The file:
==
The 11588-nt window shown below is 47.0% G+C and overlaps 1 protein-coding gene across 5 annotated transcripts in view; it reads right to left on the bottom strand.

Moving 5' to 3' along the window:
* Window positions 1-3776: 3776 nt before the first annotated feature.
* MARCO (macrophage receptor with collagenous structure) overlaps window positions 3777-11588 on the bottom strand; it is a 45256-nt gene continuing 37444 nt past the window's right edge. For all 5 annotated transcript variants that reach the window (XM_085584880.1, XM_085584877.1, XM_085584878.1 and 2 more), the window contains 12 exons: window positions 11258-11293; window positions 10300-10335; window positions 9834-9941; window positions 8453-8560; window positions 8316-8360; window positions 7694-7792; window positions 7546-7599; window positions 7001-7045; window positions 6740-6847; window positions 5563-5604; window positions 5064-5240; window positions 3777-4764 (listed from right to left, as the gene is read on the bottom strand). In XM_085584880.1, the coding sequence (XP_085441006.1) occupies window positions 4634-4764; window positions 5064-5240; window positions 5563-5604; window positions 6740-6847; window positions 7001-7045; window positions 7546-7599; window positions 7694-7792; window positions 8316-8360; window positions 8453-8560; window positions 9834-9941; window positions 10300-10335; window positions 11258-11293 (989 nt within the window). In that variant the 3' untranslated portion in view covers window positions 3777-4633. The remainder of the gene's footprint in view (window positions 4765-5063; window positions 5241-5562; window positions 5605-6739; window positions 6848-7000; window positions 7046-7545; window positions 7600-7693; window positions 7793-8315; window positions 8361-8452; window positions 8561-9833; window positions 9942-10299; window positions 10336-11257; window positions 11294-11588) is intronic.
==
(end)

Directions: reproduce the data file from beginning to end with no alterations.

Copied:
The 11588-nt window shown below is 47.0% G+C and overlaps 1 protein-coding gene across 5 annotated transcripts in view; it reads right to left on the bottom strand.

Moving 5' to 3' along the window:
* Window positions 1-3776: 3776 nt before the first annotated feature.
* MARCO (macrophage receptor with collagenous structure) overlaps window positions 3777-11588 on the bottom strand; it is a 45256-nt gene continuing 37444 nt past the window's right edge. For all 5 annotated transcript variants that reach the window (XM_085584880.1, XM_085584877.1, XM_085584878.1 and 2 more), the window contains 12 exons: window positions 11258-11293; window positions 10300-10335; window positions 9834-9941; window positions 8453-8560; window positions 8316-8360; window positions 7694-7792; window positions 7546-7599; window positions 7001-7045; window positions 6740-6847; window positions 5563-5604; window positions 5064-5240; window positions 3777-4764 (listed from right to left, as the gene is read on the bottom strand). In XM_085584880.1, the coding sequence (XP_085441006.1) occupies window positions 4634-4764; window positions 5064-5240; window positions 5563-5604; window positions 6740-6847; window positions 7001-7045; window positions 7546-7599; window positions 7694-7792; window positions 8316-8360; window positions 8453-8560; window positions 9834-9941; window positions 10300-10335; window positions 11258-11293 (989 nt within the window). In that variant the 3' untranslated portion in view covers window positions 3777-4633. The remainder of the gene's footprint in view (window positions 4765-5063; window positions 5241-5562; window positions 5605-6739; window positions 6848-7000; window positions 7046-7545; window positions 7600-7693; window positions 7793-8315; window positions 8361-8452; window positions 8561-9833; window positions 9942-10299; window positions 10336-11257; window positions 11294-11588) is intronic.